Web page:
Loving each other is in the blood

Tilda Swinton and Tom Hiddleston in Only Lovers Left Alive

Tilda Swinton and Tom Hiddleston in Only Lovers Left Alive

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Cult American director Jim Jarmusch’s Only Lovers Left Alive (Cert 15) is a sort of vampire story but characteristically he proves less interested in blood-sucking than contemplating human existence.

Tom Hiddleston and Tilda Swinton are perfect casting as cadaverous immortals. Adam is a reclusive musician in Detroit despairing of the world and contemplating suicide with a fabled wooden bullet.

By contrast his wife of many centuries, Eve (Tilda Swinton), is full of life hanging out in Tangiers with undead playwright Christopher Marlowe (John Hurt) who has a regular supply of uncontaminated blood (the parallels to heroin are obvious). But picking up Adam’s bad vibes via Skype she catches a night flight to his side but her wild younger sister (Mia Wasikowska) turns up and causes ructions.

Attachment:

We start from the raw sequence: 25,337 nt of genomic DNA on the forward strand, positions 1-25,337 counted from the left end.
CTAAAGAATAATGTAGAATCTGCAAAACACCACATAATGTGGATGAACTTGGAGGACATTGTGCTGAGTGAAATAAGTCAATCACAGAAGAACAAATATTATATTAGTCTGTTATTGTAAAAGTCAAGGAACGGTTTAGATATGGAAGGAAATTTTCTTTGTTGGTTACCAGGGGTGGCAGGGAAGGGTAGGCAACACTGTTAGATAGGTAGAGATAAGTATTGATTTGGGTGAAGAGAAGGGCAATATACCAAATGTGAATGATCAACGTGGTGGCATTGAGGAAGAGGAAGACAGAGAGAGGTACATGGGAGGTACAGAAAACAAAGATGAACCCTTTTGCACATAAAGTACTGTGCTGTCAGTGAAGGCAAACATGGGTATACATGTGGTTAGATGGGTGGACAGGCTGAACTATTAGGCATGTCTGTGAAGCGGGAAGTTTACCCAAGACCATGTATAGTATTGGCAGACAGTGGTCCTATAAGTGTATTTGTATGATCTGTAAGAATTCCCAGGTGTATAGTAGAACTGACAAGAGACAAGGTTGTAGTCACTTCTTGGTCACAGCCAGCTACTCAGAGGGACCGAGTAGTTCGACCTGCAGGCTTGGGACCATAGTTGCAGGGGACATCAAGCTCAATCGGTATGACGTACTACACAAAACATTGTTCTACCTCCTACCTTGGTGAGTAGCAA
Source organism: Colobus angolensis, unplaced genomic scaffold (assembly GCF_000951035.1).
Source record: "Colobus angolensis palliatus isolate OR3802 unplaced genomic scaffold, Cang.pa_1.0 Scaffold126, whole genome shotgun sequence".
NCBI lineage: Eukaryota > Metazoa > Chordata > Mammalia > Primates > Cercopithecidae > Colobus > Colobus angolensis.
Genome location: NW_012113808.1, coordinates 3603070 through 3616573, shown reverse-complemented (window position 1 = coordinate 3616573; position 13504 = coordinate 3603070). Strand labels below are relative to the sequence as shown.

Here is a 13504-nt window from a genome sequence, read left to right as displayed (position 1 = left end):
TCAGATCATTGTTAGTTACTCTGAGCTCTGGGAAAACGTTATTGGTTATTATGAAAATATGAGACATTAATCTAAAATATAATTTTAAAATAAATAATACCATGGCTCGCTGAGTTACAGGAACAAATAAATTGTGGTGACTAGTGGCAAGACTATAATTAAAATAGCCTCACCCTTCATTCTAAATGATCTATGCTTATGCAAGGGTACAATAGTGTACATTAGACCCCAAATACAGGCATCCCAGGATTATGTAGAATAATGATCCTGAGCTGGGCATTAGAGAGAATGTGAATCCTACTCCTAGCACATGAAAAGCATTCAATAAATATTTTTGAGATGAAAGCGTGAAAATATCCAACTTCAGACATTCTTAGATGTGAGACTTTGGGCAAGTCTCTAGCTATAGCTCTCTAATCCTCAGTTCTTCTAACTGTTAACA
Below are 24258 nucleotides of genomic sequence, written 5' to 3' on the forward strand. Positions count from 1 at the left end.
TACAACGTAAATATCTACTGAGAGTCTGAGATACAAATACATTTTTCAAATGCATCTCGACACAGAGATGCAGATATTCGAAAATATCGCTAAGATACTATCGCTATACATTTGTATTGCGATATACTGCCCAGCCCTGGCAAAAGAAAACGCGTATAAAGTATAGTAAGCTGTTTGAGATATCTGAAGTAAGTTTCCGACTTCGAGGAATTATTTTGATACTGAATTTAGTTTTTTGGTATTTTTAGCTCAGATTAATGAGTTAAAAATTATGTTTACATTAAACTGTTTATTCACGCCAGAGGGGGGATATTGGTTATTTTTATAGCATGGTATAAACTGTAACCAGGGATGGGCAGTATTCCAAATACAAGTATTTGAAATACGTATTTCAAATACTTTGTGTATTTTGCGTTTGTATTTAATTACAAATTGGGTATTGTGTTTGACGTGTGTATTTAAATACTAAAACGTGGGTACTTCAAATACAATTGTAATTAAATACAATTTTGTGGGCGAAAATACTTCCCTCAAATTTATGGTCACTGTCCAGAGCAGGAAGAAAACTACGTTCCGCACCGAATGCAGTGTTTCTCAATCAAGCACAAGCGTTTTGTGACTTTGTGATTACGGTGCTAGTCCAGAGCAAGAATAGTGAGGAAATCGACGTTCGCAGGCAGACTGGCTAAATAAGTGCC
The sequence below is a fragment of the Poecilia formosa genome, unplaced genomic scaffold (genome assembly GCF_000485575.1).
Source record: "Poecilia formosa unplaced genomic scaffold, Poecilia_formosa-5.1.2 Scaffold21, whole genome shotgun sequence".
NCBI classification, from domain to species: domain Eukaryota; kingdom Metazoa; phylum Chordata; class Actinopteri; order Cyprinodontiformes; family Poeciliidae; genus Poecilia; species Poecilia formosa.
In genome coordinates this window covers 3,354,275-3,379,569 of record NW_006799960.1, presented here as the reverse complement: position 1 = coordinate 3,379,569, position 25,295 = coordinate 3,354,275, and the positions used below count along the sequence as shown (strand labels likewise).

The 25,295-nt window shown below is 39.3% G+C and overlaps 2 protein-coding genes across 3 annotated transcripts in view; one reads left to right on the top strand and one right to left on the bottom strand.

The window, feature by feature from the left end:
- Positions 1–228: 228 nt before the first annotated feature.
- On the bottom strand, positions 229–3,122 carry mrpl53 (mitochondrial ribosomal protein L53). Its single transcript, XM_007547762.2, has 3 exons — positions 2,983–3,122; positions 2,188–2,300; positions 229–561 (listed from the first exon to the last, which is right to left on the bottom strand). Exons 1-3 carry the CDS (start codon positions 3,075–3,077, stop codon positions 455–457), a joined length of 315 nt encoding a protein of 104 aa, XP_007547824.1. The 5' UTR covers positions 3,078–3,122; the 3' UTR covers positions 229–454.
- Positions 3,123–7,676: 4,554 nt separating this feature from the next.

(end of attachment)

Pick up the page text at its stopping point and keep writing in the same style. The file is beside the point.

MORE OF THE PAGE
It is at this point the film really takes off and things start to happen since Jarmusch, as ever, favours style and atmosphere over drama and story and for all its witty dialogue and visuals it is for the most part achingly slow.

A moody erotic thriller, Stranger By The Lake (Cert 18) earned Alain Guiraudie plaudits and awards at last year’s Cannes Film Festival.

At its centre is Franck (Pierre Deladonchamps) who makes daily visits to a secluded lakeside beach where nude gay men sunbathe and occasionally nip off into the undergrowth for anonymous sexual encounters. Franck develops a fixation with rugged older man Michel (Christophe Paou) which doesn’t diminish when he witnesses him perpetrating a shocking act. Rather than tell the police, he carries on following his passionate desires knowing he is in danger.

Despite its graphic sex rarely seen outside the realms of porn, the film deserves to be taken seriously for its spare visual quality and thought-provoking subtext, whether as a metaphor for AIDs or simply the perils in seeking intimacy

Ian Soutar